As you can see kind of thing happens all the time. This type of thing happens, we modernise. It takes a long time to build something like a lander etc. Any equipment that we do build will differ from what has been made previously. Just like cars, models are constantly improved. Safety procedures now are also much more strict than they were back in the 50s and 60s, and this adds extra red tape to things. The astronauts who landed on the moon discovered the moon is not made of cheese. Therefore, there was no reason to go back to the moon.

I am quite confused, how are the astronauts lit up in shots where the sun is behind them? I also know they did not carry any artificial light at least not that powerful The inconsistency is that the shadows falling from the module and the astronauts are hard solid black, but voila, the details on the person are clearly visible. Especially all the pics which are similar to Alan Bean coming down from the module, al most all the astronauts have that one picture.

Being a cinematographer for 2 decades and having worked on a huge range of formats, I know its next to impossible to get details in absolutely black shadows without an artificial source. What were they using? Huge reflectors, maxi brutes, xeon lights or HMIs…?? This is a joke, right?

Does anyone else notice all the scotch tape and construction paper holding the lunar module together. Hail to you Admin, for having such tremendous patience with all those moonlanding deniers. They try and try, but you stay calm and provide all sorts of interesting answers, a lot of which was unknown to me. And where you do not have an answer, you do not claim to have one. You have my utter respect! Greetings from the Netherlands. Yet just 6 months prior to launch the lander crashed during a test flight on earth. Luckily Neil Armstrong ejected to safety.

I also find it so amazing that all the moon landings went off without any malfunctions or mistakes, yet the challenger space shuttle was only going into low earth orbit have to avoid going to high due to cosmic radiation and had a major malfunction. Go figure. It almost makes one wonder how did NASA pull off going to the moon? I mean the probability of making it to the moon was something like. HI Mister X, The number of shuttle missions was very large compared to lunar missions, shuttle launches and re-entries. Two shuttles were lost out of was probably what some engineers would have expected.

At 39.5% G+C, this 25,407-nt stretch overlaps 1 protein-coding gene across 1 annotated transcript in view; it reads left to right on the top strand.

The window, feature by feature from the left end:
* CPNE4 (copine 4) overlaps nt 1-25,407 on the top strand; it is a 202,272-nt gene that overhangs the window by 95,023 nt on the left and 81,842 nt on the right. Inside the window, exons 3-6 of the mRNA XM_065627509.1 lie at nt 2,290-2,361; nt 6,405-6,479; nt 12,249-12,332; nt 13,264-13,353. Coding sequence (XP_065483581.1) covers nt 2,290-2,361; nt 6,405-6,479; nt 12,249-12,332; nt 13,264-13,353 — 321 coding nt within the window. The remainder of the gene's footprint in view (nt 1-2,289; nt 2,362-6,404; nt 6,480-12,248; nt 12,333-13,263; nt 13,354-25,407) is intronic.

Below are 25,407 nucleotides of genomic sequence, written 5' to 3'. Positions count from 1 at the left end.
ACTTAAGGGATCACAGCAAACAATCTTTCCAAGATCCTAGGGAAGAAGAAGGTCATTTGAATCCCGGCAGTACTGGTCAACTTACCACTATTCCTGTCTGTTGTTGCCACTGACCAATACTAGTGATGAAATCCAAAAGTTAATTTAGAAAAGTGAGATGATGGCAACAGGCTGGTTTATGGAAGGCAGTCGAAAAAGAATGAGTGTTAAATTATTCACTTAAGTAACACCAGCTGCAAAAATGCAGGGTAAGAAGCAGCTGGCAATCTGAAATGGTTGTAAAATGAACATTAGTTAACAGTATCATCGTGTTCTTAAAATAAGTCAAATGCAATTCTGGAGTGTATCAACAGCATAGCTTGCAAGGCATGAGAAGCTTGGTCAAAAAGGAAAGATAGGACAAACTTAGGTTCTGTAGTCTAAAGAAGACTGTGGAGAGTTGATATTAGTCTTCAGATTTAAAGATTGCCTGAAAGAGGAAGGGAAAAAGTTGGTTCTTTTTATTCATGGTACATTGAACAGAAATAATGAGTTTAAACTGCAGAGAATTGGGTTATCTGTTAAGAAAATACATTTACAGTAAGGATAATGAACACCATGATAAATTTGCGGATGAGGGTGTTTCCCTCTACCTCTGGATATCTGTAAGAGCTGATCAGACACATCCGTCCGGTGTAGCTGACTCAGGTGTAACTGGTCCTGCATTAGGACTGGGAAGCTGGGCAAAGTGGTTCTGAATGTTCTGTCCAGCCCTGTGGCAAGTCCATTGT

Your probability of only one in , making it to the moon is very pessimistic, good job you were not on the planning team. It is much better to crash in test flights and sort out the problems prior to a real mission. To push the boundaries of discovery and science, optimistic and brave folk are needed to be astronauts and great engineering teams are needed to design the craft to get them there. This was nothing like the lunar lander, powered by — I think — eight different engines, including a jet and a number of rocket engines, both liquid fuel and solid rockets. With an endurance of only ten minutes it was a pig to fly, involving delicately balancing the different engines and trying to keep the thing steady.

Dear Admin, You must be the most patient person in the world! I stumbled over your site when I searched for technical information about the lander. And I have to say that I have learned a lot. May I congratulate you not only on being an incredibly knowledgeable person on the subject of the Apollo missions, but also on having the patience of a saint for answering some of these questions put to you, in particular the ridiculous ones from people who believe the conspiracy theorists, with such grace — quite remarkable.

My second cousin is the astronaut John Young and he inspired me to become a pilot. Dear Richard, thank for your question. According to Engineering Aspects of Apollo link. Toward the rear, the cabin was even more cramped than it was from side to side. At eye level, the cabin was a full seven and a half feet deep; however, from about knee height down, the aft portion of the cabin was filled with the ascent engine cover and, forward of that, the floor space was only three feet deep.

Readers should also note that, contrary to what is shown in the accompanying drawings, the crews of the extended missions Apollos 15, 16, and 17 did not wear their suits during the rest periods and, rather, slept in their underwear. The suits were stowed on the ascent engine cover and further reduced the usable space in the cabin. Probably, of some reason I thought it was about the same as CSM just because the size is. In that case theoretically the two vessels would have the same speed when running the same orbit. And if LM speed is decreased in order to await CSM instead this will result an orbit dangerously near lunar surface and gravity forces will exceed centrifugal forces and bring it down.